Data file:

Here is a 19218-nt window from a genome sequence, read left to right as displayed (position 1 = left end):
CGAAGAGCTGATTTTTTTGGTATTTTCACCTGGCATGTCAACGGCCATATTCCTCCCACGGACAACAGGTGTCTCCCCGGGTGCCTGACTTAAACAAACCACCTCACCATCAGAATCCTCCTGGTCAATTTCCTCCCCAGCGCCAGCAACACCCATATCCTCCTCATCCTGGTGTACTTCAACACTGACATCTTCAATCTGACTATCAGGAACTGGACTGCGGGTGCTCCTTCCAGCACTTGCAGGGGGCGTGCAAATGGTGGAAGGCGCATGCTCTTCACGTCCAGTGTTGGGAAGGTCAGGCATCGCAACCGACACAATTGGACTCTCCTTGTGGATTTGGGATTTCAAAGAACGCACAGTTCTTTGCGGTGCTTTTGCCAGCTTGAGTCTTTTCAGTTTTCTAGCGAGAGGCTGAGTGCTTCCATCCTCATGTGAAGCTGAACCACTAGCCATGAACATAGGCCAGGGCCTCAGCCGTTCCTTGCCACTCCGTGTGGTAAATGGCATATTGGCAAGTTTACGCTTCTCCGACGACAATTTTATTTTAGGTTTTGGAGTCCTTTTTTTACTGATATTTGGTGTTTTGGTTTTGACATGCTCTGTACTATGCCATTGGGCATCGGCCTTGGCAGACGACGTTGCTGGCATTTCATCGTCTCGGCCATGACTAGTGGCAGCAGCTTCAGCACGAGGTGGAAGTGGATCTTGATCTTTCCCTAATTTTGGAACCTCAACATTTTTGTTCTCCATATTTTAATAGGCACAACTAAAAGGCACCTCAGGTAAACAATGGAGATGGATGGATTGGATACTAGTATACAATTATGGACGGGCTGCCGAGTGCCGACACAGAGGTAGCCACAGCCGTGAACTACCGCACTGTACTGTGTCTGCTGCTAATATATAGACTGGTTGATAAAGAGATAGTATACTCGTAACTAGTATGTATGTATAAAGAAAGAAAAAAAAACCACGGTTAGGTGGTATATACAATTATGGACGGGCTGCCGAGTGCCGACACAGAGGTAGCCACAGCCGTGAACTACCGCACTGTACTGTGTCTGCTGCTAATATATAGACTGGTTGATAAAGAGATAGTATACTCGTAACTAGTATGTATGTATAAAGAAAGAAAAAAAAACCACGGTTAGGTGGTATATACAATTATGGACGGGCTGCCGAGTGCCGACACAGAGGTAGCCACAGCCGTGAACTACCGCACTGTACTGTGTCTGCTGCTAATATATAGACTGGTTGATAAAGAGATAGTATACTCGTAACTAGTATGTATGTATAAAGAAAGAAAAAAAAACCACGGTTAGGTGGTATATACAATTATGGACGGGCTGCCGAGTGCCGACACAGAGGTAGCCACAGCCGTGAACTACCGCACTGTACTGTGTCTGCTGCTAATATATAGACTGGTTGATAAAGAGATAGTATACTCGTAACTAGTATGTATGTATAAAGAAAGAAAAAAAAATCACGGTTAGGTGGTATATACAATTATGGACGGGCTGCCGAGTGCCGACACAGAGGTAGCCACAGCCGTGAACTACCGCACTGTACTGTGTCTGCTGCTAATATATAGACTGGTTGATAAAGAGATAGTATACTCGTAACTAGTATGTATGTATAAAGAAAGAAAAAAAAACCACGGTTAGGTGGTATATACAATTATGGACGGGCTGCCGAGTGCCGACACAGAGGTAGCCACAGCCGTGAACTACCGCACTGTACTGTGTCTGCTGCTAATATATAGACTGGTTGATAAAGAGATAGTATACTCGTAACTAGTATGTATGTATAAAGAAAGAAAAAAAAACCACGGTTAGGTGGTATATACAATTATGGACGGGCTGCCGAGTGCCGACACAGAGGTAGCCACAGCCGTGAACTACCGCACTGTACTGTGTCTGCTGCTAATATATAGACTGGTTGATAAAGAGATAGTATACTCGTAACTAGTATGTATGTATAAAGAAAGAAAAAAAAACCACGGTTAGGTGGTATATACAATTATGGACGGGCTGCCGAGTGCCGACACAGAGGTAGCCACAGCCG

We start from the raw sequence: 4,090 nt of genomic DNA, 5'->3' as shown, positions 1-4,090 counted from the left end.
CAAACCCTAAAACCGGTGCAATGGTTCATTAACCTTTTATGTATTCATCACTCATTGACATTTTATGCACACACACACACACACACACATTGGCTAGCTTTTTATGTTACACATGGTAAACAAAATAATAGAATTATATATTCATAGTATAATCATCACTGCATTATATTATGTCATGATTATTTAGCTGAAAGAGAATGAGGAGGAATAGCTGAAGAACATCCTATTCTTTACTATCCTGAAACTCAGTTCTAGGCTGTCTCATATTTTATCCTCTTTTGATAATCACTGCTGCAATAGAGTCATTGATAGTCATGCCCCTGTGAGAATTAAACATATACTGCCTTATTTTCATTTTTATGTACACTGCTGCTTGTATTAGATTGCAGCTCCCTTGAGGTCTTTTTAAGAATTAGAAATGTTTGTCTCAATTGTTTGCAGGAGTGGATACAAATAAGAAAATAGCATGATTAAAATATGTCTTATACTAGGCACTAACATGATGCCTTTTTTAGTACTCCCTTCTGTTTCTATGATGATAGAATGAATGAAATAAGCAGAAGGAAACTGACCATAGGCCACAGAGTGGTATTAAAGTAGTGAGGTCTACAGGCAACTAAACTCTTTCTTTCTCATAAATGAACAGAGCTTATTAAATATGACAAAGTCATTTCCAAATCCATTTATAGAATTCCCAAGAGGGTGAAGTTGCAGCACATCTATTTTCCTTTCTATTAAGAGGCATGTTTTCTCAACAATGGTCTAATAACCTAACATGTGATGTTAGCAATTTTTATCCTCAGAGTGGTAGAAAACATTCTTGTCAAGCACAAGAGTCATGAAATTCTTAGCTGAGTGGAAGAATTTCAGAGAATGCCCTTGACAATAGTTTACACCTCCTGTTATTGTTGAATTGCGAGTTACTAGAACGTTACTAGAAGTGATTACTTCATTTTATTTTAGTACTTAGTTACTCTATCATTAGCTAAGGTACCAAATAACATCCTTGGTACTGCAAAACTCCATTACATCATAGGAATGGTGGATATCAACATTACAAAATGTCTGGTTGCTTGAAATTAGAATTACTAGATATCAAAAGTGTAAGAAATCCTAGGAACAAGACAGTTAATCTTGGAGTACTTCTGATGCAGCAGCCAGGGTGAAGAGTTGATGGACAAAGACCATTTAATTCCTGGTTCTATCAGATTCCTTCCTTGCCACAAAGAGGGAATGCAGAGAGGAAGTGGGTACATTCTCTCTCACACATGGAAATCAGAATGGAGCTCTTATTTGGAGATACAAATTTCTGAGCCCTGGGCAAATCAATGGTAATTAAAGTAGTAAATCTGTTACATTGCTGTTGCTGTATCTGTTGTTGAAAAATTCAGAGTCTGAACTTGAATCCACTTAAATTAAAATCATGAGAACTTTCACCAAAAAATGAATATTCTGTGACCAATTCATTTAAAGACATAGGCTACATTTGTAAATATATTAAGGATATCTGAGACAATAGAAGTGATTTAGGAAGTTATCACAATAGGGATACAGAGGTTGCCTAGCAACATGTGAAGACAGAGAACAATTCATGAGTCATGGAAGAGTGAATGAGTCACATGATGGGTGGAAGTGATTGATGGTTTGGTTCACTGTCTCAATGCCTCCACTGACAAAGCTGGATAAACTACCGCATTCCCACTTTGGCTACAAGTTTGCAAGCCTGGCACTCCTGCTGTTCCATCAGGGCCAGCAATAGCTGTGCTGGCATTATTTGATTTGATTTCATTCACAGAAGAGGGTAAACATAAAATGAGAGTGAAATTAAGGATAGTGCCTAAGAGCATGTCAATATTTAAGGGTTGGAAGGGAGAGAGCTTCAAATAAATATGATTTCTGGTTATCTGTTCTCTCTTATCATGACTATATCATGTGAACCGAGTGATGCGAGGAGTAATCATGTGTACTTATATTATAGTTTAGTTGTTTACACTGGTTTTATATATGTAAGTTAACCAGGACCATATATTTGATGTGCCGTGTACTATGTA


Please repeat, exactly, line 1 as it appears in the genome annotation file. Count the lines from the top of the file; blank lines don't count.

Here is a 19218-nt window from a genome sequence, read left to right as displayed (position 1 = left end):